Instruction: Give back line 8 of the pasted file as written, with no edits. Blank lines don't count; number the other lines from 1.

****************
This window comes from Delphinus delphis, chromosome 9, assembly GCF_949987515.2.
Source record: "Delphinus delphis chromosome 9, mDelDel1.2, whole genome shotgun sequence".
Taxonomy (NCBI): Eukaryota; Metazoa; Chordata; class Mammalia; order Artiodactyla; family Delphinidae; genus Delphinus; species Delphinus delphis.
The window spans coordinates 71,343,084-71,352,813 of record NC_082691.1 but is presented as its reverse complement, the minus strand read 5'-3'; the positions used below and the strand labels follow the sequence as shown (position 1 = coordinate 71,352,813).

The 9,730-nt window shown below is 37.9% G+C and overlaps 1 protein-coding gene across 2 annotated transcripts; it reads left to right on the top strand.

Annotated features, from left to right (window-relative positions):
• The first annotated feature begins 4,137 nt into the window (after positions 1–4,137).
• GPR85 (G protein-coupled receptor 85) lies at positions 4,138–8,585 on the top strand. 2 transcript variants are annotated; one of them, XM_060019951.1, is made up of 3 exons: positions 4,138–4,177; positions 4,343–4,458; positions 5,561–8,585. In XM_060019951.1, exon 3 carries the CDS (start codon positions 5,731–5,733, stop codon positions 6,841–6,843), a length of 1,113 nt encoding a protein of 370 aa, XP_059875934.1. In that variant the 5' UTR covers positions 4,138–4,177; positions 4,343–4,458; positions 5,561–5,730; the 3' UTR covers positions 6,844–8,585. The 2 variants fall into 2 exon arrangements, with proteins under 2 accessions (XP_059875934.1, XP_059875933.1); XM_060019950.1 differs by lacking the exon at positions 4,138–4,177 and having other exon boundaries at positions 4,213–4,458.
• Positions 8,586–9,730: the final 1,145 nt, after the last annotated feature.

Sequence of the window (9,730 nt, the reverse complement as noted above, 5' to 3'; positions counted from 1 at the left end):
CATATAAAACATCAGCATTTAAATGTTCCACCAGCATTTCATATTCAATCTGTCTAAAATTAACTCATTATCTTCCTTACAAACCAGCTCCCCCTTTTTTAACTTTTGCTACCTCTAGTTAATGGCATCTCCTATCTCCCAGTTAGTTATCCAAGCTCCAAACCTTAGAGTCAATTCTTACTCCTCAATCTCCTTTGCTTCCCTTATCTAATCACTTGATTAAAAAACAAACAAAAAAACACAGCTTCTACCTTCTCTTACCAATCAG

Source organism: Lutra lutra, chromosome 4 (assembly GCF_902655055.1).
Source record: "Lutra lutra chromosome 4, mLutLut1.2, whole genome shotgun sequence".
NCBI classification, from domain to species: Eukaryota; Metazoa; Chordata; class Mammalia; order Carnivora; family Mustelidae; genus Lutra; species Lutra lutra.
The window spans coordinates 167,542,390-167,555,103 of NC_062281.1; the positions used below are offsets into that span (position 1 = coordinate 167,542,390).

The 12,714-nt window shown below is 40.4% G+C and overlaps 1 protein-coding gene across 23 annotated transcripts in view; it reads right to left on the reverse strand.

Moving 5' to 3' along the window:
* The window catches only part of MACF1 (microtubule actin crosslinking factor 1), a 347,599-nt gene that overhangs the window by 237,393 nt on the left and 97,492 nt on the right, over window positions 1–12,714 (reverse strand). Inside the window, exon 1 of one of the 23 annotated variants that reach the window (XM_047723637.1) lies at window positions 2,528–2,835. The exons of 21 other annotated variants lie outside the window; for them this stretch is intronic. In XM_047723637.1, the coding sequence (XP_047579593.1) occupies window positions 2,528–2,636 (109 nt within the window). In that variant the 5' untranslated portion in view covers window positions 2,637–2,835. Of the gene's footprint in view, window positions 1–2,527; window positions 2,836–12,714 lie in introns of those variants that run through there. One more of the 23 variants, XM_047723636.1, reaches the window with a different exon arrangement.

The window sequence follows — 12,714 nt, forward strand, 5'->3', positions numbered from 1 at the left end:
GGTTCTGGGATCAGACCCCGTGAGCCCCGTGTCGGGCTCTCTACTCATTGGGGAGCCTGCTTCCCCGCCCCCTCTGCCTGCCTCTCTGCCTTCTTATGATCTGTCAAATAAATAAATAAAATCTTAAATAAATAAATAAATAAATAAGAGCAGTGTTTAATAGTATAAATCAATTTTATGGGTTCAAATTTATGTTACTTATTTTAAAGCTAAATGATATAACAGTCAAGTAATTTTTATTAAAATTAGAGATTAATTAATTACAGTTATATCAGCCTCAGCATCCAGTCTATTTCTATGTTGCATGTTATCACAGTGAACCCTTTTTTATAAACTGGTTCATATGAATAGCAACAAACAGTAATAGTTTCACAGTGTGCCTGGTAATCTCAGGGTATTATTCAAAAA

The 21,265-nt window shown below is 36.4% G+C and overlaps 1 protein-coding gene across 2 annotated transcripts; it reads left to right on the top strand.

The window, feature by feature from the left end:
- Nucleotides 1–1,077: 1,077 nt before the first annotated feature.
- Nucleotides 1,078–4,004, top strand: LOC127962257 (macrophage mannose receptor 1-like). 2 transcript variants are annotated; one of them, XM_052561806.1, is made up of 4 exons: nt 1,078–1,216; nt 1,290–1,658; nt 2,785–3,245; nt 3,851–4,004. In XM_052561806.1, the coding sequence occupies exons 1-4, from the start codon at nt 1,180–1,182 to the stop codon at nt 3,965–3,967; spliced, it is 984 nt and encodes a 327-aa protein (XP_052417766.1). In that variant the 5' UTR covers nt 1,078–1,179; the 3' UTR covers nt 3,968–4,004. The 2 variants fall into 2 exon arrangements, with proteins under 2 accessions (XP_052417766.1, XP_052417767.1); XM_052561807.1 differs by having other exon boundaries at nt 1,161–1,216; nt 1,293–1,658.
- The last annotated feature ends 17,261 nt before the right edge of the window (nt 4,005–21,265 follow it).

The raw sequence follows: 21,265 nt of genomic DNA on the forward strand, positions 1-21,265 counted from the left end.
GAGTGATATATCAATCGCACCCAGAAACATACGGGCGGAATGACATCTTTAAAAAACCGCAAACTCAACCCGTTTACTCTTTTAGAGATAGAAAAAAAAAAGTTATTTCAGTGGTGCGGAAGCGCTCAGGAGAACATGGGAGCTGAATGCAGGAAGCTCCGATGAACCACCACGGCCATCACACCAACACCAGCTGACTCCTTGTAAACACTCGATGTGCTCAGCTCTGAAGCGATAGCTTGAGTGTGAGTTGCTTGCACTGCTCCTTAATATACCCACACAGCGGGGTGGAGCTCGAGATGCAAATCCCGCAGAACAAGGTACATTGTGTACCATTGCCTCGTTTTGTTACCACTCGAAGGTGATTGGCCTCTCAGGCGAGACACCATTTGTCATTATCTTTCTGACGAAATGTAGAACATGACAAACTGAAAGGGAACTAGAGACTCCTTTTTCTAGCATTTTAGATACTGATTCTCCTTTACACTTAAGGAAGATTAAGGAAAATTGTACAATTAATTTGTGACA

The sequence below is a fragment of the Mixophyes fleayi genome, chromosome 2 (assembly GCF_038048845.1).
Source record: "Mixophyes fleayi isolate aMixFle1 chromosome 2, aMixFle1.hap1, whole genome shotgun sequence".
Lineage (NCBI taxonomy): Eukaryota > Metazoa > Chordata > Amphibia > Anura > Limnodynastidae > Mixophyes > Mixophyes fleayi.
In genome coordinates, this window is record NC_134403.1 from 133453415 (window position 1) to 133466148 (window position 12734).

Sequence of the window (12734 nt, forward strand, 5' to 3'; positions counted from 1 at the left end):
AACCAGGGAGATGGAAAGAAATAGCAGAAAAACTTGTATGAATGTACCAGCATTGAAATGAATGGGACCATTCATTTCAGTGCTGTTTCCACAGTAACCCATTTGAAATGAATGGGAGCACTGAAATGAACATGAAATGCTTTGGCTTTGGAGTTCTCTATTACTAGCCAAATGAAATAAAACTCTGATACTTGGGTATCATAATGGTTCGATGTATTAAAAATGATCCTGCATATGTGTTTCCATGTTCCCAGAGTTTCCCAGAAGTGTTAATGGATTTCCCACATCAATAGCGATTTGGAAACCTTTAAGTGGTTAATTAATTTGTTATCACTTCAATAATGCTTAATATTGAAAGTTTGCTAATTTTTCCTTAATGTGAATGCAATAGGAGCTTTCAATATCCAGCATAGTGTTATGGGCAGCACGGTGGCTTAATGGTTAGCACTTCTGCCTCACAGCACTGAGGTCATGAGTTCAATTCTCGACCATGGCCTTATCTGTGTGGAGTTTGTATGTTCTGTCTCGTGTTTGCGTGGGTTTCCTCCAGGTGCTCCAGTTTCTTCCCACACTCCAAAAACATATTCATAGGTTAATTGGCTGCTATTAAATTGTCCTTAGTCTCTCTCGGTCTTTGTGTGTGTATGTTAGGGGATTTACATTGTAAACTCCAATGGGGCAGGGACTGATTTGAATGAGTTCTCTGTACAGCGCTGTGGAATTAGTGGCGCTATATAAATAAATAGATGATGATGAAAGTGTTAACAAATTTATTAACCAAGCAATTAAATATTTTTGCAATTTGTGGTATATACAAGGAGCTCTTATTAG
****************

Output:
• GPR85 (G protein-coupled receptor 85) lies at positions 4,138–8,585 on the top strand. 2 transcript variants are annotated; one of them, XM_060019951.1, is made up of 3 exons: positions 4,138–4,177; positions 4,343–4,458; positions 5,561–8,585. In XM_060019951.1, exon 3 carries the CDS (start codon positions 5,731–5,733, stop codon positions 6,841–6,843), a length of 1,113 nt encoding a protein of 370 aa, XP_059875934.1. In that variant the 5' UTR covers positions 4,138–4,177; positions 4,343–4,458; positions 5,561–5,730; the 3' UTR covers positions 6,844–8,585. The 2 variants fall into 2 exon arrangements, with proteins under 2 accessions (XP_059875934.1, XP_059875933.1); XM_060019950.1 differs by lacking the exon at positions 4,138–4,177 and having other exon boundaries at positions 4,213–4,458.